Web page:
Wet Brett Swim Challenge

High school swimmer rallies others and honors cousin with FOP through ‘fitting’ fundraiser

When asked whether he thought his first attempt at fundraising would be such a success, Brett Matlosz responded, “I honestly had no idea what to expect.” Surrounded by a supportive family and school community, though, he knew any effort for his cousin Sienna, who has FOP, would be more than worth it.

Brett describes 11-year-old Sienna as ‘warm, bubbly and full of energy.’ He takes every opportunity he can to spend time with her. Sienna’s FOP progressed slowly for years. But after a fall in March of 2021, she lost mobility in her right hip and knee and is mostly wheelchair bound today. It’s been hard for Brett to watch his cousin navigate an often-unaccommodating world.

“Now that Sienna uses a wheelchair, it has been surprising and disheartening for me to see that many places are not accessible,” he said.

Brett, who is a student and member of the Newark Academy swim team, wanted to raise FOP awareness to spark change. Coincidentally, Ian Cali who also has FOP, is a former student at Brett's school. An annual run in Ian's honor used to take placebut no longer occurs. Brett liked the idea and wanted to revive the event to honor Sienna. Soon, another idea crossed his mind.
“As I was exploring how to bring back the run, my love for swimming began to grow,” he said.

When Sienna was initially diagnosed, our family’sfirst fundraiser in her honor was a swim-a-thon. I felt it was only fitting to do a similar event in place of the run for FOP.”

With great effort on Brett’s part and help from family, friends, his school, swim team and the IFOPA, the Wet Brett Swim Challenge was born. To coincide with Rare Disease Day, on February 28 participating swim teams wore #cureFOP t-shirts for an entire practice. Laps were far more grueling thanks to the extra weight and lag. The intention was to symbolize the physical difficulties experienced by those living with FOP.

This year, several teams participated - Newark Academy boys and girls teams, Metro Lifetime Fitness gold and platinum groups and the Princeton University Club team. Brett hopes this year’s event was only the beginning. After sparking significant local interest and setting up a fundraiser page on the IFOPA website, he is looking to the future.

“My goal is for this to be an annual fundraiser,” he said. “With more planning next year, we’ll try to get many swimmers and swim teams to participate and maybe even get corporate sponsors.”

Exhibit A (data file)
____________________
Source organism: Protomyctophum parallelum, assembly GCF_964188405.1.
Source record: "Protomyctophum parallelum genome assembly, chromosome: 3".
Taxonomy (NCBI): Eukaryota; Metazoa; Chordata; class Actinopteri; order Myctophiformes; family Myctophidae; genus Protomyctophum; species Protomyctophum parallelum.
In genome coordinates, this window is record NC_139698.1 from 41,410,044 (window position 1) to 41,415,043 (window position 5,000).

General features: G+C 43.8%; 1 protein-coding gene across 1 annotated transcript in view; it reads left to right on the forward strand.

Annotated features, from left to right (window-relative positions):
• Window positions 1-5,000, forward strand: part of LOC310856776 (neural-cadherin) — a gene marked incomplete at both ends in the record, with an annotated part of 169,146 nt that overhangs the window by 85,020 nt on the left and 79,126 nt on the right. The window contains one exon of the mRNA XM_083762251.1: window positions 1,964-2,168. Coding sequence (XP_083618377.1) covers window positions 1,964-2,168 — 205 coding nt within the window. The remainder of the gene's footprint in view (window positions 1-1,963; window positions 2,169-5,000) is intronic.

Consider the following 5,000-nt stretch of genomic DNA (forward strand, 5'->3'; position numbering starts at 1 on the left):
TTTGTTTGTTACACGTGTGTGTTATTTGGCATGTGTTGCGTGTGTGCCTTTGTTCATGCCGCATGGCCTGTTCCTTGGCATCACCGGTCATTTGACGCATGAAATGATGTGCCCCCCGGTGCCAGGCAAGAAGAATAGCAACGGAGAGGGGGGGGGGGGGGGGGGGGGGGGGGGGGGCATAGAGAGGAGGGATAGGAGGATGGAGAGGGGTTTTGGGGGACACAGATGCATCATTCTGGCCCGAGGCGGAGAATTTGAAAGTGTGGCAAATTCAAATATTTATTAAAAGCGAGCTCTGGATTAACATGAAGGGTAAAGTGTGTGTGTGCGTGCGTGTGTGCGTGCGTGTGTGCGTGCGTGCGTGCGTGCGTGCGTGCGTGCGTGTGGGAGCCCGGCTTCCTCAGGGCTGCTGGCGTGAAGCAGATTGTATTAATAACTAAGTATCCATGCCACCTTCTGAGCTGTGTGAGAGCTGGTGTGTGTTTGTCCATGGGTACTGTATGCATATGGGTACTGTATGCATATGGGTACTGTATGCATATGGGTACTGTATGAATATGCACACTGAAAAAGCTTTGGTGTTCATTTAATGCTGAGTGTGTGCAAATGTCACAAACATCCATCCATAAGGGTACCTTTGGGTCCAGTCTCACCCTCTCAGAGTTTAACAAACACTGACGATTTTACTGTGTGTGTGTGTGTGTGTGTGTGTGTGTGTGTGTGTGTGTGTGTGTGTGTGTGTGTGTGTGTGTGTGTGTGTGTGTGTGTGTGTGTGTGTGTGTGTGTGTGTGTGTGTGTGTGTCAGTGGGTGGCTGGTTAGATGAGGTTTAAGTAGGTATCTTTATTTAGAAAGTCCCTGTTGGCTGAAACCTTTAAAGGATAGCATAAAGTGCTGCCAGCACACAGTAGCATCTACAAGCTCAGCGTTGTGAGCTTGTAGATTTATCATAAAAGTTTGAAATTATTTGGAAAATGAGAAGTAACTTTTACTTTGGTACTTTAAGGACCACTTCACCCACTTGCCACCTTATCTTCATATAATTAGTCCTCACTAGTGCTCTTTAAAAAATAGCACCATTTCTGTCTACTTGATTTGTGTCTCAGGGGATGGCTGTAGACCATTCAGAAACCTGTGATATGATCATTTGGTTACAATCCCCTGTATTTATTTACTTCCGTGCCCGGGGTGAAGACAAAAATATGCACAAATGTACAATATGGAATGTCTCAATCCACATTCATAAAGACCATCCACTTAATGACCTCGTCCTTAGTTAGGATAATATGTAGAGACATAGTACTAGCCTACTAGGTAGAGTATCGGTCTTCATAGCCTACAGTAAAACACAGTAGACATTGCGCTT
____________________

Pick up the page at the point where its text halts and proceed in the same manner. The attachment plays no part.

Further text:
In addition to raising critical funds for FOP research, Brett also wants to raise awareness for millions of people who are suffering from rare diseases.

“My hope is to spread awareness, not only for FOP but a multitude of diseases,” he said. “I hope to inspire participants to understand how privileged they truly are to not have the challenges associated with a progressive disease like FOP. Hopefully, that will give them a greater understanding of the suffering that comes from this and other diseases.

“I also hope to humanize people like Sienna, so those who may not know someone with a rare condition can see how important it is to be inclusive of the differently abled.”

As Brett continues to find new and creative ways to support Sienna and educate others on her condition, she is an example of strength and positivity.

“Whatever challenges she faces, Sienna remains one of the funniest and most uplifting people I know,” said Brett.

Brett is grateful for each person who helped pull off the first Wet Brett Challenge to honor Sienna.

“I’d like to give special thanks to Mrs. Pegeen Galvin and Coach William Blomn for guiding me through the process. I’d also like to thank all the swimmers, swim teams and coaches for their collaboration and participation.” He continued, “Thank you to the IFOPA and Newark Academy for the support and assistance. Of course, I need to thank my mother and Sinjin Owen for their creative input, early encouragement and assistance in bring the campaign to life on social media.”

Finally, to those who contributed to the fundraiser, Brett said, “Thank you on behalf of Sienna and my family. We have been blown away by your kindness and generosity. It means so much to us.”

It’s been difficult for Brett to watch Sienna suffer since her fall last year. But he remains determined to turn concern into progress. Each dollar raised goes directly toward gene therapy research funded through the IFOPA grant at the University of Massachusetts. Brett knows how critical science is to a future free of FOP and is thrilled to do his part to realize to it. He wants anyone who is considering participating in the challenge to know the urgent need for additional funds.

“Mobility loss associated with this disease is real and unpredictable. Research into treatments and a cure could mean the difference between mobility and locked joints for people with FOP, particularly those who have been recently diagnosed,” he explained.

“This is a progressive disease. The sooner effective treatments and cures are discovered, the less negative effects - #cureFOP!”

Visit the Wet Brett Swim Challenge fundraiser page to join the fun and support Sienna and others living with FOP and other rare diseases.

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